Any chance Northwestern has another in-season transformation up its sleeve?
Even now, it’s hard to make sense of what the Wildcats pulled off in 2017 and 2018.
They were a disappointing 2-3 in the first of those campaigns — outscored by a total of 57 points in losses to Duke, Wisconsin and Penn State — before going on an impossible-to-see-coming 7-0 tear, all within the Big Ten, to end the regular season. A Music City bowl win against Kentucky topped off a 10-win season.
Last season brought an even uglier 1-3 start, followed by an even more impressive 7-0 run in conference play. The Wildcats got to play for the league title in Indianapolis for the first time and later upset Utah in the Holiday Bowl.
Worth mentioning: Even the 2016 Wildcats ended up 7-6, with a bowl victory, after losing to Western Michigan and Illinois State to start the season.
A dangerous pattern, to be sure. Were those teams poorly prepared coming out of training camp? Or were they shining examples of grinding, handling adversity, being resilient and all that good stuff?
And now the question: Can the Wildcats, who are a deeply unimpressive 1-2, rewrite their story yet again?
Northwestern (+24) at No. 8 Wisconsin (11 a.m., Ch. 7) appears, on the surface, to be a game the Wildcats simply can’t win. A Hunter Johnson-led offense — statistically, one of the worst in the country — has gone nowhere, and now it runs into the big, bad Badgers (3-0), who lead the nation in total defense. The Badgers’ offense has been no less impressive, leading the nation in time of possession.
“Football is football,” said Johnson, the transfer quarterback who has yet to look comfortable in purple. “You’ll face adversity all the time, and it’s just about how you respond.”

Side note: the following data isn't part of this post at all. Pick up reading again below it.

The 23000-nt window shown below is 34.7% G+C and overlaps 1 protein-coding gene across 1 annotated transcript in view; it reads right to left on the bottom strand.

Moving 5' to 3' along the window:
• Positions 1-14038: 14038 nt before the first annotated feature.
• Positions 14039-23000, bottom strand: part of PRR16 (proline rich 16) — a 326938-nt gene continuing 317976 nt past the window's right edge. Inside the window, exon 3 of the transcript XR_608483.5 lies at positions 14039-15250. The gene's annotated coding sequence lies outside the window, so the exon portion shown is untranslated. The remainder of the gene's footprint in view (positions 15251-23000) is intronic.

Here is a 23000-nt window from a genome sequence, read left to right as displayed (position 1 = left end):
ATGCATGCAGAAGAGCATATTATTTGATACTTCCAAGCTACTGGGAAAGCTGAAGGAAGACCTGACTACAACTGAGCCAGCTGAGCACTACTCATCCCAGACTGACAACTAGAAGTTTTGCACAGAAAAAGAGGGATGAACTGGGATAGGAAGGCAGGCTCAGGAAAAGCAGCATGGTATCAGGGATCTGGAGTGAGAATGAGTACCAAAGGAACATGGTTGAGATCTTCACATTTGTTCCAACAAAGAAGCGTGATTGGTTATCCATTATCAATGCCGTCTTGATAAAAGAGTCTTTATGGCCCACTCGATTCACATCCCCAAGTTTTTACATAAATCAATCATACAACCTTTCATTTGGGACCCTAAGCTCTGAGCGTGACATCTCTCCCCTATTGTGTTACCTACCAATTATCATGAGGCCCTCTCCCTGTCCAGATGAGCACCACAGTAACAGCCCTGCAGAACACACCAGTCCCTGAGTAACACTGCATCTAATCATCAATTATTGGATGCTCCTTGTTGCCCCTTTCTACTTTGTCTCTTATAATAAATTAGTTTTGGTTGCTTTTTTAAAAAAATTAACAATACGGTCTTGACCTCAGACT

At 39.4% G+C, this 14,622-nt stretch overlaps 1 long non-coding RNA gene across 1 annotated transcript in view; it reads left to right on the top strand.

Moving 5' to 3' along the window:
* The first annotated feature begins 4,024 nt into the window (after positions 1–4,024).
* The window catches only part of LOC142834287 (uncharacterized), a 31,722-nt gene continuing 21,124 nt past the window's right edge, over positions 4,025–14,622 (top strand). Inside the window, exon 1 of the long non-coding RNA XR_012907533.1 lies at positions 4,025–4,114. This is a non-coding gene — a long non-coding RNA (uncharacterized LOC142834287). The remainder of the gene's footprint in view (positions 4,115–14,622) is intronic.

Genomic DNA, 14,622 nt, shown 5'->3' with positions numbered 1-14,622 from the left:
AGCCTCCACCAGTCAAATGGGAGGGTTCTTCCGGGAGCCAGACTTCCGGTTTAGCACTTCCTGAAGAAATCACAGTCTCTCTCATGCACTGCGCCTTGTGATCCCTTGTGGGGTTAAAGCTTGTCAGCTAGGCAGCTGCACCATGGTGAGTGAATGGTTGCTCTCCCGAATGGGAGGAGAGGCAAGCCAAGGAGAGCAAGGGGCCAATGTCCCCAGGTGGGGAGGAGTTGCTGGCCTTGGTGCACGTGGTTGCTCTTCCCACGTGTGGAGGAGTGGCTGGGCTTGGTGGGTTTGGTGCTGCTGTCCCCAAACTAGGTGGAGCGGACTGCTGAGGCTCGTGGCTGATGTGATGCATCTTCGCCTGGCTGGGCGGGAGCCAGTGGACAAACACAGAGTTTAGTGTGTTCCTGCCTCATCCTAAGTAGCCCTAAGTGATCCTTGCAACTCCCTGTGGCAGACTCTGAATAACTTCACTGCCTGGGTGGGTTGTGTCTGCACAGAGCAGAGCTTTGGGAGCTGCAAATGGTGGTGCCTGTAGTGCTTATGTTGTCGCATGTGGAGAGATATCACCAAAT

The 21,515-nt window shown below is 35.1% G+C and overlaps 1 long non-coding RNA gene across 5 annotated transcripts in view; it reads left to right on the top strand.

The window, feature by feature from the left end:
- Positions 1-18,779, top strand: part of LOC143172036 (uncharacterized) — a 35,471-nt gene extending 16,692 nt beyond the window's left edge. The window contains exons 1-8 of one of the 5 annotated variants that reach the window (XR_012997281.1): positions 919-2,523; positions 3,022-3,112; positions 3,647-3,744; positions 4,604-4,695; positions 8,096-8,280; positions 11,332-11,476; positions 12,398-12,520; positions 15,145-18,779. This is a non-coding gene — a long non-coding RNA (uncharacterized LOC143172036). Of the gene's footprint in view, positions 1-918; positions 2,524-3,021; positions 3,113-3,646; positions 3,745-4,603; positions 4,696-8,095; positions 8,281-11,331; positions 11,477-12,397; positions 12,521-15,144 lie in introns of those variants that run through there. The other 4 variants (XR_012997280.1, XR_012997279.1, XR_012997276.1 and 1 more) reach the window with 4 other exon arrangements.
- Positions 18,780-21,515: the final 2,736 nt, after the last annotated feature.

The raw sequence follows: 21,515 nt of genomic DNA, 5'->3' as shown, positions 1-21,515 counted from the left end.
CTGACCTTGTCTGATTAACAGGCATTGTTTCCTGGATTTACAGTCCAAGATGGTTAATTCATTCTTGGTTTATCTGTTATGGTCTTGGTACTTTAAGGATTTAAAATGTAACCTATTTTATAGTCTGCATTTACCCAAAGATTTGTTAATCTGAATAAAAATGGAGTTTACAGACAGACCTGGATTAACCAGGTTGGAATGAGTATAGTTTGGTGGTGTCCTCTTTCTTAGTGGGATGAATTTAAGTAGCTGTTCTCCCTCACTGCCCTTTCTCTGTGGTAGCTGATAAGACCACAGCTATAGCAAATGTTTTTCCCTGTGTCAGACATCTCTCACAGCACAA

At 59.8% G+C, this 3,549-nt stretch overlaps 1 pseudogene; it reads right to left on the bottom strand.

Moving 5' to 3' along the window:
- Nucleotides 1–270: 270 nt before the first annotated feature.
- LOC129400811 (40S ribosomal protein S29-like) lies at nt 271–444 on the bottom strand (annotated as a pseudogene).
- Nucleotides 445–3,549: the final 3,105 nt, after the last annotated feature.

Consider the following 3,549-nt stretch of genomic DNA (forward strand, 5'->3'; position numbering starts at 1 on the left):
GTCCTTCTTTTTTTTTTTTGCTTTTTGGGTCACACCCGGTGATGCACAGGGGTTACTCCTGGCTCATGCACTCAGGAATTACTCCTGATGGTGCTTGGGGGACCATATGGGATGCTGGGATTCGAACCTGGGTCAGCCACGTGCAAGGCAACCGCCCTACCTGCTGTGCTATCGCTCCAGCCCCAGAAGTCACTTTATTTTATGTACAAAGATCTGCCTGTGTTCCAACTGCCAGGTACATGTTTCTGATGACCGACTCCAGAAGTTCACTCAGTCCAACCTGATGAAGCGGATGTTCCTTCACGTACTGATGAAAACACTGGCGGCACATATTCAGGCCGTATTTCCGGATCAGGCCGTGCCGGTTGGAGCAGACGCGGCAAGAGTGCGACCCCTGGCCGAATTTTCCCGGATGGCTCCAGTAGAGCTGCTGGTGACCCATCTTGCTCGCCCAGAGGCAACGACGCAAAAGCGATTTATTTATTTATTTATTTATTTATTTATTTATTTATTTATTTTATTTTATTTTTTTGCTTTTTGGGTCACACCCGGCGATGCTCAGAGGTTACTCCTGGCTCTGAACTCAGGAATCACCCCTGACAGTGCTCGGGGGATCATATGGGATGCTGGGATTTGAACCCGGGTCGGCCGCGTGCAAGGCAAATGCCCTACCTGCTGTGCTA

Coach Pat Fitzgerald is troubled by Johnson’s play. Meanwhile, he looks at Wisconsin’s Jonathan Taylor and sees the best running back — maybe the best player — in college football. Two players, emblematic of two very different teams to this point.
The Wildcats sure are up against it here, it seems.
“Anybody who’s negative, I respect it and I don’t care,” Fitzgerald said. “We have to improve, and you do that by working.”
Perhaps another transformation is in store, as in 2017 and 2018?
“I’d like to say we have the same team right now,” the coach said. “But we don’t.”
An interesting admission. Go Bucky, 31-13.
In other Week 2 action:
No. 18 Virginia (+12½) at No. 10 Notre Dame (2:30 p.m., Ch. 5): Former longtime BYU coach Bronco Mendenhall, in Year 4 at UVA, has steadily built an impressive program. The Cavaliers (4-0) are solid against the run, lead the nation in sacks and have a veteran quarterback in Bryce Perkins. Not an easy day at the office for the Irish, who rally in the fourth quarter and win 31-24.
No. 21 USC (+10) at No. 17 Washington (2:30 p.m., Fox-32): How are the Trojans (3-1) doing it? Down to their third quarterback, Matt Fink, because of injuries, they’ve trying to start 3-0 in Pac-12 play. The Huskies (3-1) have played only one league game — at home against California — and surprisingly lost it. But never mind all that: UDub by 14.